PORT CHARLOTTE — Rays second baseman Joey Wendle said he was bruised and a bit shaken but not injured after being hit in the helmet by a pitch and leaving Monday’s exhibition game.
“It was pretty close. Probably more scary than anything,” Wendle said. “I wasn’t sure immediately where it had hit, but I’m pretty confident it got all helmet and then the helmet just kind of whacked my face pretty good. But everything feels good, thankfully.”
Wendle said the Rays’ ear, nose and throat doctor was on sight and checked him out. His vision was fine, so no further testing or concussion protocol was planned. He was most sore in the “general region” of the nose, cheek and right eye.
“There’s nothing too tender,” Wendle said. “It just kind of feels like I got punched, not necessarily got hit by a baseball, so I’ll take the former of those two. Everything feels fine. Might have some bruising or might not, but overall I think I lucked out big time. ... It was a close call, and I’m glad it was nothing more.”
Rays manager Kevin Cash said the medical staff will check in with Wendle throughout Monday night, and if all goes well he will return to action on Wednesday. “We were all scared,” Cash said. “Hopefully we avoided something.”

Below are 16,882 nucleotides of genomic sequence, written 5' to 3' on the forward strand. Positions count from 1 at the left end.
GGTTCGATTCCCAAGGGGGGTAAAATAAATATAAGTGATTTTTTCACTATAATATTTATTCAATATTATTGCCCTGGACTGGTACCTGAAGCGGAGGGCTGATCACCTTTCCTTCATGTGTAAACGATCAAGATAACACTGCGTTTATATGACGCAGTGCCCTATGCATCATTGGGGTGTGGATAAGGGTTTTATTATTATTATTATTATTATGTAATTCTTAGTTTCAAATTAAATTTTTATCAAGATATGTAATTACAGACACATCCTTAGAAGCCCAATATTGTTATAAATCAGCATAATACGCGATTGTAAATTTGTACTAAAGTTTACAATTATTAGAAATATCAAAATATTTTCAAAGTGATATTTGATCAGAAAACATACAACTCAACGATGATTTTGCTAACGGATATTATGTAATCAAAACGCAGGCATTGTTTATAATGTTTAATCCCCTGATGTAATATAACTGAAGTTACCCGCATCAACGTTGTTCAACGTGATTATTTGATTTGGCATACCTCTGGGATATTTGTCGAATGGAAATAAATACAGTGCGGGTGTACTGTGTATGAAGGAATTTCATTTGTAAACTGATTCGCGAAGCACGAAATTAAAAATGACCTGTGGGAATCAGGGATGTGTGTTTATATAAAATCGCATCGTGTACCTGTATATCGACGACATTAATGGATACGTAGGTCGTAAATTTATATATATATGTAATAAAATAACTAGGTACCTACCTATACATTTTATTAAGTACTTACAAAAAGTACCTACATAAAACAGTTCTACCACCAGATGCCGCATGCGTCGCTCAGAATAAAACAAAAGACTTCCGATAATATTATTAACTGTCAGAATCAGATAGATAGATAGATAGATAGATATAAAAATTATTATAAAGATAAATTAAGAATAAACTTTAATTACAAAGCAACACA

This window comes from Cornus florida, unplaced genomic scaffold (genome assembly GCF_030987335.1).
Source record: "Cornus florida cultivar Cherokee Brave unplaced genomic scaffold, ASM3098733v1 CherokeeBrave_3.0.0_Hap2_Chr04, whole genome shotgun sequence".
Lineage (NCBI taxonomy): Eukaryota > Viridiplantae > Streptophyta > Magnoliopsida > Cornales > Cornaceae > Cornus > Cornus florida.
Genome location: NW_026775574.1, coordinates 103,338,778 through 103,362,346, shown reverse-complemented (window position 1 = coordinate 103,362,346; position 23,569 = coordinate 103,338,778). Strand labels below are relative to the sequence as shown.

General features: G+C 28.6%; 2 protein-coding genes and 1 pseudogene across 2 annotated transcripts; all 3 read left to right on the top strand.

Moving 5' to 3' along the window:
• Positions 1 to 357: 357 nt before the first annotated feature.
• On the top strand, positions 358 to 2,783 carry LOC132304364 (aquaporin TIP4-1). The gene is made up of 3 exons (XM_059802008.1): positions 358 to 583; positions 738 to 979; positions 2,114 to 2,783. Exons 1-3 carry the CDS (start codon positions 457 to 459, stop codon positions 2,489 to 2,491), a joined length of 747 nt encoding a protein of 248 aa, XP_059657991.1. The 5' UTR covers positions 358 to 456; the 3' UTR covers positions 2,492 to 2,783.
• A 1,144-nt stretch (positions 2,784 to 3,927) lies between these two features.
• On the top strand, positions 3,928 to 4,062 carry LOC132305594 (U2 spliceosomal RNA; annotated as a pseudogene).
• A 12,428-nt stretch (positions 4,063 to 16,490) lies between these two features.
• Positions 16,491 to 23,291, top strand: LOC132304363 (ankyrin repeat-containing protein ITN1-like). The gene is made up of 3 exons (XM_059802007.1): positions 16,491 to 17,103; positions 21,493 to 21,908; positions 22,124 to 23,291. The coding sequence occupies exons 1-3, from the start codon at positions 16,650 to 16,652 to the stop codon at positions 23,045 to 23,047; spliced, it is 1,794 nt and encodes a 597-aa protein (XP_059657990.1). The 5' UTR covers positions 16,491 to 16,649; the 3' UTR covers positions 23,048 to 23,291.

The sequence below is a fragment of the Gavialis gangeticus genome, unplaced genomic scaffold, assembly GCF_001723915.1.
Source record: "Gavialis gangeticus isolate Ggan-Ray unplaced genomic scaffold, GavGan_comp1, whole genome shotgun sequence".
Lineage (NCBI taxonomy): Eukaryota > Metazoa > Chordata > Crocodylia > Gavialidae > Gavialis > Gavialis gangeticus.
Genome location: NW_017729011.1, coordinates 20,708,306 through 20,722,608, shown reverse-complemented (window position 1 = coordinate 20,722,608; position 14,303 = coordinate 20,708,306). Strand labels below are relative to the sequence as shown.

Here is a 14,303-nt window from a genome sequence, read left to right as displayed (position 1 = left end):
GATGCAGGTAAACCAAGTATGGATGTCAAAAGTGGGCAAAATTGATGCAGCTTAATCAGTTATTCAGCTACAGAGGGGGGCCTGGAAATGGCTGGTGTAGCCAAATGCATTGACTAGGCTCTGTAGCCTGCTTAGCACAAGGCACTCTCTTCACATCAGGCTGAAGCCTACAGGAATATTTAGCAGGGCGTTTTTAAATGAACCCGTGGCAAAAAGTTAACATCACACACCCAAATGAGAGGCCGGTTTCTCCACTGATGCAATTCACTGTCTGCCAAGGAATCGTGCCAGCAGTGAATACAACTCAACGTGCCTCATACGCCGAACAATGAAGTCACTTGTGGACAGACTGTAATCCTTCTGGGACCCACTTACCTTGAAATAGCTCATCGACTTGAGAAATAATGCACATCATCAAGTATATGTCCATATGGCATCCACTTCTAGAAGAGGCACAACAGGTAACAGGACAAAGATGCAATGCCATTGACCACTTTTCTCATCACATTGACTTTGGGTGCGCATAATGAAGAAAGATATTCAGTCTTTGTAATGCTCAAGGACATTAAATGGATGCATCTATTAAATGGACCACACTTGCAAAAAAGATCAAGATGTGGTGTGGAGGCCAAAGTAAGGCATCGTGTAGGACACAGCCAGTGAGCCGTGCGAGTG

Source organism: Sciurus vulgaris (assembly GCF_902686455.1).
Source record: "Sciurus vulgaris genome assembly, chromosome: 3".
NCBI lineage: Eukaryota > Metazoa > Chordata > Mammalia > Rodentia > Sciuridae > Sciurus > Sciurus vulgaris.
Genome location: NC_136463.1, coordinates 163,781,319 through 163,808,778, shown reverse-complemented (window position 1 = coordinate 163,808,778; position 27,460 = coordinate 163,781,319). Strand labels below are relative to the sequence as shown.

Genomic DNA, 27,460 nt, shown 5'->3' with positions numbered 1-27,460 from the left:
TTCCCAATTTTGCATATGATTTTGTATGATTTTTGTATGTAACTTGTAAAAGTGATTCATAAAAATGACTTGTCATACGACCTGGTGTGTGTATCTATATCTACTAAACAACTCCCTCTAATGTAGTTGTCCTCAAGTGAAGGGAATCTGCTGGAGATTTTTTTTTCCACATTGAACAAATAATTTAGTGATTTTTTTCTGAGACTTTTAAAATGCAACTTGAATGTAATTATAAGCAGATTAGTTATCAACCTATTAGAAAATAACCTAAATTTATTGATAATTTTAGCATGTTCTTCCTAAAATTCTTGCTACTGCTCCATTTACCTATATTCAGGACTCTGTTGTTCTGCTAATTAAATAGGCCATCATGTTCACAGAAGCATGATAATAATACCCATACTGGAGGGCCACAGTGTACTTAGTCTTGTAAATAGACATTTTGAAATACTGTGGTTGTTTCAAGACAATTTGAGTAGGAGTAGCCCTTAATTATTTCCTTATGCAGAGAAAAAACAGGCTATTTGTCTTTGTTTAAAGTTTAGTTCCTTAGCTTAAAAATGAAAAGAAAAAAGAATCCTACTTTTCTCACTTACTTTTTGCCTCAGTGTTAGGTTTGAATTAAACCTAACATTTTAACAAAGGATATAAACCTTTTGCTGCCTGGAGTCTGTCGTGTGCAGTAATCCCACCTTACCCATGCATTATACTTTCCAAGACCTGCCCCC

Wendle bent over as he moved away from the plate but never went down as the up-and-in fastball from Minnesota lefty Lewis Thorpe hit him. Wendle was attended to immediately on the field by head athletic trainer Joe Benge, who appeared to be checking his vision.
Wendle said he knows there was “no intent” said Thorpe should continue pitching up and in.
Prospect Xavier Edwards took Wendle’s place at first base, then Wendle was further checked in the dugout by Benge. Wendle appeared from a distance to be okay and not bleeding. At the end of the half inning, he walked unaided to the Rays clubhouse in rightfield accompanied by Benge.